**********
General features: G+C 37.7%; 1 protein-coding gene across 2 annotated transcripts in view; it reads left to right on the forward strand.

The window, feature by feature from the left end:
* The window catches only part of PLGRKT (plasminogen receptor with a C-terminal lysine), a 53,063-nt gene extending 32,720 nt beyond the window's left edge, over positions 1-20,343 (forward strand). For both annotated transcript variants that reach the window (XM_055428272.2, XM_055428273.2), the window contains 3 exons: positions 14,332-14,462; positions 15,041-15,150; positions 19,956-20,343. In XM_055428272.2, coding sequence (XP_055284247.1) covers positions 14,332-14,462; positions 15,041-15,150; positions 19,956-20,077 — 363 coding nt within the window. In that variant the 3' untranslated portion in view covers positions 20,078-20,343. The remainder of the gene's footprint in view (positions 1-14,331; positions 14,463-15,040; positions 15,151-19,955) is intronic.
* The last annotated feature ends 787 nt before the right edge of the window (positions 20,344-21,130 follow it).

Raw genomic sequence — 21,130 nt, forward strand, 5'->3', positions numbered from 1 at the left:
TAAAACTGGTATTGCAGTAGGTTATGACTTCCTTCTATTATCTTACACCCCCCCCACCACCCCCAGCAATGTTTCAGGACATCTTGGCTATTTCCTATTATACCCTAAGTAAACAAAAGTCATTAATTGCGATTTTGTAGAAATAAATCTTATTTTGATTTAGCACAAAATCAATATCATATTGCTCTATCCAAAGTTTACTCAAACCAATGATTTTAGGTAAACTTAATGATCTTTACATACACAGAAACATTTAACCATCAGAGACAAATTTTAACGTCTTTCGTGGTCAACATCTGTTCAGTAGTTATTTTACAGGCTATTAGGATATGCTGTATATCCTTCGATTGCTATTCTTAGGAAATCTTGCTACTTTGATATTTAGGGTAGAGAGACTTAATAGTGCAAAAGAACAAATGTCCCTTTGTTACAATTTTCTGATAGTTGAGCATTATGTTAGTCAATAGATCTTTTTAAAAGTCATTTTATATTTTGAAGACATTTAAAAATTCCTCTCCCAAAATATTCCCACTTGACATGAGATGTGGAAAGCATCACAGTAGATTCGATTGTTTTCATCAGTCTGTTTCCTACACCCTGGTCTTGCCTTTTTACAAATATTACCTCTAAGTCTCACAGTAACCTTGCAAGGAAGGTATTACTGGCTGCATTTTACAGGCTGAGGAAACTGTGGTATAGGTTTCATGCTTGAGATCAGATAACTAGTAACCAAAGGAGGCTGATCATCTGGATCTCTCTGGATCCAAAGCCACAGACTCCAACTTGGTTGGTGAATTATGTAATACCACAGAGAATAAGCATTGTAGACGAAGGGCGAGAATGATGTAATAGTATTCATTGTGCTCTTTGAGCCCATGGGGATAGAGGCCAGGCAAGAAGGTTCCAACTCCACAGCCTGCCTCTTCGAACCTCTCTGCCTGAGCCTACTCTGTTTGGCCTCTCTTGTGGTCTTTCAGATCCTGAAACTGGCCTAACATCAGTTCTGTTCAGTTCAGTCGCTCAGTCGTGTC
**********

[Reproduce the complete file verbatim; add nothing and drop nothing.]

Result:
General features: G+C 37.7%; 1 protein-coding gene across 2 annotated transcripts in view; it reads left to right on the forward strand.

The window, feature by feature from the left end:
* The window catches only part of PLGRKT (plasminogen receptor with a C-terminal lysine), a 53,063-nt gene extending 32,720 nt beyond the window's left edge, over positions 1-20,343 (forward strand). For both annotated transcript variants that reach the window (XM_055428272.2, XM_055428273.2), the window contains 3 exons: positions 14,332-14,462; positions 15,041-15,150; positions 19,956-20,343. In XM_055428272.2, coding sequence (XP_055284247.1) covers positions 14,332-14,462; positions 15,041-15,150; positions 19,956-20,077 — 363 coding nt within the window. In that variant the 3' untranslated portion in view covers positions 20,078-20,343. The remainder of the gene's footprint in view (positions 1-14,331; positions 14,463-15,040; positions 15,151-19,955) is intronic.
* The last annotated feature ends 787 nt before the right edge of the window (positions 20,344-21,130 follow it).

Raw genomic sequence — 21,130 nt, forward strand, 5'->3', positions numbered from 1 at the left:
TAAAACTGGTATTGCAGTAGGTTATGACTTCCTTCTATTATCTTACACCCCCCCCACCACCCCCAGCAATGTTTCAGGACATCTTGGCTATTTCCTATTATACCCTAAGTAAACAAAAGTCATTAATTGCGATTTTGTAGAAATAAATCTTATTTTGATTTAGCACAAAATCAATATCATATTGCTCTATCCAAAGTTTACTCAAACCAATGATTTTAGGTAAACTTAATGATCTTTACATACACAGAAACATTTAACCATCAGAGACAAATTTTAACGTCTTTCGTGGTCAACATCTGTTCAGTAGTTATTTTACAGGCTATTAGGATATGCTGTATATCCTTCGATTGCTATTCTTAGGAAATCTTGCTACTTTGATATTTAGGGTAGAGAGACTTAATAGTGCAAAAGAACAAATGTCCCTTTGTTACAATTTTCTGATAGTTGAGCATTATGTTAGTCAATAGATCTTTTTAAAAGTCATTTTATATTTTGAAGACATTTAAAAATTCCTCTCCCAAAATATTCCCACTTGACATGAGATGTGGAAAGCATCACAGTAGATTCGATTGTTTTCATCAGTCTGTTTCCTACACCCTGGTCTTGCCTTTTTACAAATATTACCTCTAAGTCTCACAGTAACCTTGCAAGGAAGGTATTACTGGCTGCATTTTACAGGCTGAGGAAACTGTGGTATAGGTTTCATGCTTGAGATCAGATAACTAGTAACCAAAGGAGGCTGATCATCTGGATCTCTCTGGATCCAAAGCCACAGACTCCAACTTGGTTGGTGAATTATGTAATACCACAGAGAATAAGCATTGTAGACGAAGGGCGAGAATGATGTAATAGTATTCATTGTGCTCTTTGAGCCCATGGGGATAGAGGCCAGGCAAGAAGGTTCCAACTCCACAGCCTGCCTCTTCGAACCTCTCTGCCTGAGCCTACTCTGTTTGGCCTCTCTTGTGGTCTTTCAGATCCTGAAACTGGCCTAACATCAGTTCTGTTCAGTTCAGTCGCTCAGTCGTGTC